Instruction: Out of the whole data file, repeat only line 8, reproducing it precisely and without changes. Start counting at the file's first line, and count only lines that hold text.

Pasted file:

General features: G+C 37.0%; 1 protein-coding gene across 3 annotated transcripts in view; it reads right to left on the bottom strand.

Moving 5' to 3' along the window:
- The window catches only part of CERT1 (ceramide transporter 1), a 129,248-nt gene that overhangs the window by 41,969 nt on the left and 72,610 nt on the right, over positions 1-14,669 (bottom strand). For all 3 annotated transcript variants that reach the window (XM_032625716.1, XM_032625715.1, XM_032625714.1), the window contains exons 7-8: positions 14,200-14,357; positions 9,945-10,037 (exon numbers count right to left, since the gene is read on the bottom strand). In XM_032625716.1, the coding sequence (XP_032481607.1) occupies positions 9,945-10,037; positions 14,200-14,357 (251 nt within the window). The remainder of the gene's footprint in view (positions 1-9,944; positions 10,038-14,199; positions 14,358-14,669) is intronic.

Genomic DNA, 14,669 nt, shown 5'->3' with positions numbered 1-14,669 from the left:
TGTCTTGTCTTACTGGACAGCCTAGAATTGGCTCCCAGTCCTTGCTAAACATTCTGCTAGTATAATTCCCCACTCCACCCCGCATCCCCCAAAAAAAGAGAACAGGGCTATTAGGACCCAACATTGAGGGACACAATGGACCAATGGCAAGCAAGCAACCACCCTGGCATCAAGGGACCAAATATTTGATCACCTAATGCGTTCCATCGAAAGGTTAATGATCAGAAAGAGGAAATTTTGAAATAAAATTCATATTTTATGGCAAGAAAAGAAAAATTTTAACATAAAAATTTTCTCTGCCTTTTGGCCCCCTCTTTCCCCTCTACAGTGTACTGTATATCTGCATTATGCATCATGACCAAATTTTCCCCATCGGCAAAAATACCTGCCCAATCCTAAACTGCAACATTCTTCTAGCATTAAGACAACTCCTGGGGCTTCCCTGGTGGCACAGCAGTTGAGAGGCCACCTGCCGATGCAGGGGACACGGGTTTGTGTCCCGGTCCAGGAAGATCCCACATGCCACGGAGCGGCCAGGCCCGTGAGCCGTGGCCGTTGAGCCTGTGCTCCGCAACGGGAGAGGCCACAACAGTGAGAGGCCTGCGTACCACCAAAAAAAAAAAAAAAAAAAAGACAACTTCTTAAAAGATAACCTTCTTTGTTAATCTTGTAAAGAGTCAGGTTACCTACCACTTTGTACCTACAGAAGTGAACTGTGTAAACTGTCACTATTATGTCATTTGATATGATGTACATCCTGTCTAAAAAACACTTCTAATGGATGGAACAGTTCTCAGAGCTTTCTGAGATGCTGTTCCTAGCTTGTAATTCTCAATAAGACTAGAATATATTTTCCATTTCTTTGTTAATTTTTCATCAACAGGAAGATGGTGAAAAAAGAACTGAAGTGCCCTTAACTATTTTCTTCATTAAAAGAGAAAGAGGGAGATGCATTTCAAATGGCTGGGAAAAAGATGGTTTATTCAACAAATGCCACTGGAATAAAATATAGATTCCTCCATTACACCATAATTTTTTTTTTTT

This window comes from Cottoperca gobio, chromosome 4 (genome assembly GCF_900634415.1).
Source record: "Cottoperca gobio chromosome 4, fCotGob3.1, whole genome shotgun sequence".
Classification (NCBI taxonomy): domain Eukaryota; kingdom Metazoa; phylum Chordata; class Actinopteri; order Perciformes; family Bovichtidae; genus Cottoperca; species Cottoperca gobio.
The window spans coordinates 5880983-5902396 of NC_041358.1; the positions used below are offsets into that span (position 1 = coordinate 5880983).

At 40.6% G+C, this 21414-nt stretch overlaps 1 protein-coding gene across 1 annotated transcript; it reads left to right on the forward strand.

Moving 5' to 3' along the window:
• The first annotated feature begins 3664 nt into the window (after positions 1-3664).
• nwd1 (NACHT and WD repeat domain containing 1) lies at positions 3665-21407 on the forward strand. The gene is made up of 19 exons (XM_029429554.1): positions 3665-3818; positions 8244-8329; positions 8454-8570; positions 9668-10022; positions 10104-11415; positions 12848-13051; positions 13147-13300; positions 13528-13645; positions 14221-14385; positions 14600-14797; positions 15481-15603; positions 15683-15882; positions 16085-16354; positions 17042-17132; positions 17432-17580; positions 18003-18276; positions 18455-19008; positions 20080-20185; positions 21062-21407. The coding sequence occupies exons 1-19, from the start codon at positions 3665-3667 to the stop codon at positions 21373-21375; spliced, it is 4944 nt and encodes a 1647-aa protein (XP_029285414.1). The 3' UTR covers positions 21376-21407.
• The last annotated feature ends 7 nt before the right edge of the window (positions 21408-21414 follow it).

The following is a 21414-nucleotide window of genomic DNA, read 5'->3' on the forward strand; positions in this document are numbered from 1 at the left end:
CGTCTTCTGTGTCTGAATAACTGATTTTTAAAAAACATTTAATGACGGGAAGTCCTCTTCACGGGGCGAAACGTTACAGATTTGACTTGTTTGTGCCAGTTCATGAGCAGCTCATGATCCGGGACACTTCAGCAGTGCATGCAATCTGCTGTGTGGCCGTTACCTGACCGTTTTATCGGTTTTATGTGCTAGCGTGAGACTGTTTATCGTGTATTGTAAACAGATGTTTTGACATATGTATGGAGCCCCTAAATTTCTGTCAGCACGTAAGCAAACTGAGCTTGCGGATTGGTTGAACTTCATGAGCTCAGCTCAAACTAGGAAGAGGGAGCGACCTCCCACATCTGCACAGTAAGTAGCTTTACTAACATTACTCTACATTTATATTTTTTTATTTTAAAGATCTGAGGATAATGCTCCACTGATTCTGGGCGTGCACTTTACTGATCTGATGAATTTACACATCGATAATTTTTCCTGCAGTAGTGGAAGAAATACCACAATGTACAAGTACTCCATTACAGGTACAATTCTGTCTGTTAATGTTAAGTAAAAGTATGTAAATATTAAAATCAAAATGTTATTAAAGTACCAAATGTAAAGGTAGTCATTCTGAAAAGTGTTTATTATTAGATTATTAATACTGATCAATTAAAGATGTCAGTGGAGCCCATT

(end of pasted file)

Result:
Classification (NCBI taxonomy): domain Eukaryota; kingdom Metazoa; phylum Chordata; class Actinopteri; order Perciformes; family Bovichtidae; genus Cottoperca; species Cottoperca gobio.